Donald Trump likely to withdraw from Paris climate agreement
Washington: The United States President Donald Trump is soon likely to withdraw from the Paris climate agreement, officials said on Wednesday.
The US leader refused to reaffirm his country's commitment to the accord at a G7 summit in Italy last week. He said he would make up his mind after returning to the US.
The decision would be a significant foreign policy break with nearly every other nation on earth and a major reversal of the Obama administration's efforts on climate change, reported international media.
Former President Barack Obama and a host of other countries signed the climate change agreement in 2015, which aims to reduce global carbon emissions.
On Tuesday, Trump met a key voice advocating for withdrawal, Environmental Protection Agency administrator Scott Pruitt.
He was set to meet Secretary of State Rex Tillerson, who supports remaining in the deal, said the report.
A formal announcement is expected at some point this week -- Trump tweeted on Wednesday: "I will be announcing my decision on the Paris Accord over the next few days. MAKE AMERICA GREAT AGAIN!"
Senior US officials familiar with his plans, said the move could change until Trump makes his decision public.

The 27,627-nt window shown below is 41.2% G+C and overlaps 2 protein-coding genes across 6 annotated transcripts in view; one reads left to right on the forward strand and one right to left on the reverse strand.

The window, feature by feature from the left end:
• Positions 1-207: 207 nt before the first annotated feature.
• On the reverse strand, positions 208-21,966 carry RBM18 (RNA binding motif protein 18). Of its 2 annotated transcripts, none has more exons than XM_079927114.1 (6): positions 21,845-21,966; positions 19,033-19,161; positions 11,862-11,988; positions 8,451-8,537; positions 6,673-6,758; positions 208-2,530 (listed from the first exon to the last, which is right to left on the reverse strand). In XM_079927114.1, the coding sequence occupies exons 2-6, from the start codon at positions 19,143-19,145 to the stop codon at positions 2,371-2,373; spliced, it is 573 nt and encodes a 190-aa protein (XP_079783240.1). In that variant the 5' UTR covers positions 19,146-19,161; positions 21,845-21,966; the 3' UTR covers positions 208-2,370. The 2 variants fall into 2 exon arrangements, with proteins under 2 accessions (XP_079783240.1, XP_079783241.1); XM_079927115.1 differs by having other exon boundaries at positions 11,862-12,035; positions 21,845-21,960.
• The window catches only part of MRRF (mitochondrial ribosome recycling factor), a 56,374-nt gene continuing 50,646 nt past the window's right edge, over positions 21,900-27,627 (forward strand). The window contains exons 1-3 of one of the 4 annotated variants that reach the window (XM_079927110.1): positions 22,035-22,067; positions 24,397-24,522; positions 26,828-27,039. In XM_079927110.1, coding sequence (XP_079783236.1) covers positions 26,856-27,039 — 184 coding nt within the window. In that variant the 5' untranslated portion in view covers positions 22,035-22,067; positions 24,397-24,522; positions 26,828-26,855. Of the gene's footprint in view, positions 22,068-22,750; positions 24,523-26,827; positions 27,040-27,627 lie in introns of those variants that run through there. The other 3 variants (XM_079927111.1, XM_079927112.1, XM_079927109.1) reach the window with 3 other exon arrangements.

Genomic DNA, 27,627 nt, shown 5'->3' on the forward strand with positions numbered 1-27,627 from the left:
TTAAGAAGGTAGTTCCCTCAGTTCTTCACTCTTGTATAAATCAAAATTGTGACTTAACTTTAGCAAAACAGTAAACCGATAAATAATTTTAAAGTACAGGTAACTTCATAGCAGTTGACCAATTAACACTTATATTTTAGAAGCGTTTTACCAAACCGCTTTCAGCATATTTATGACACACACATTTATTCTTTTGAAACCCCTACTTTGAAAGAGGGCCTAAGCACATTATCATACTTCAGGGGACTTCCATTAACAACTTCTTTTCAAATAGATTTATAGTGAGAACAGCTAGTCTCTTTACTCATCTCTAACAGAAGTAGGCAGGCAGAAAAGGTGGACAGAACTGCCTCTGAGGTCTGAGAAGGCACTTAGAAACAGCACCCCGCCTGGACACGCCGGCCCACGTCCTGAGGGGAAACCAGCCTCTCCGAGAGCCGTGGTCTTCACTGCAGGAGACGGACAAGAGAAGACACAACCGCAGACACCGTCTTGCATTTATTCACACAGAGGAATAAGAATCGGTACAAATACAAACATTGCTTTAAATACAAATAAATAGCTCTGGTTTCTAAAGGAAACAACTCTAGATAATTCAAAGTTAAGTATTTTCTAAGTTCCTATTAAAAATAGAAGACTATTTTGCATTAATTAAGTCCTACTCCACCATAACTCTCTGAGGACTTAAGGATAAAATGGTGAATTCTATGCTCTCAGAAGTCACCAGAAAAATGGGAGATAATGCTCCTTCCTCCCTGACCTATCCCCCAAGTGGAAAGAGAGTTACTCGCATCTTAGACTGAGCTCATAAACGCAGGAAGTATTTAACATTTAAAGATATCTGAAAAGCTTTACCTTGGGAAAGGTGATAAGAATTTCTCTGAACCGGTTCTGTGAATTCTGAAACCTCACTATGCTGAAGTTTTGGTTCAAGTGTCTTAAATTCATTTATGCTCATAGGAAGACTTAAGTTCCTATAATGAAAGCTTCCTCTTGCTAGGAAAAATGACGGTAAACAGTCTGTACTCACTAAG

The administration's decision comes after months of internal debate and speculation about what Trump, who campaigned on leaving the deal, would do once he took office.
The White House was initially slated to make a final decision on the climate accord earlier this month, but delayed the decision until the last week's G7 meeting in Sicily.
At the summit, German Chancellor Angela Merkel told reporters the climate debate was "controversial" and that the leaders of the other G7 nations -- France, Japan, Canada, Britain and Italy -- all urged Trump to remain a part of the 2015 agreement.
Aides to Trump said he was listening with an open mind to the other leaders' arguments about Paris, but had yet to decide whether to withdraw the US from the pact.
Steve Bannon, Trump's chief strategist and the former head of Breitbart, had pressed Trump to stick with his campaign promise and leave the deal.
But Trump's daughter Ivanka pressed aides to look at the full picture when considering what withdrawal could mean.
Trump's son-in-law and top aide, Jared Kushner, was said to be neutral on the deal.
Tillerson and Energy Secretary Rick Perry had both advised against leaving the deal, sources said.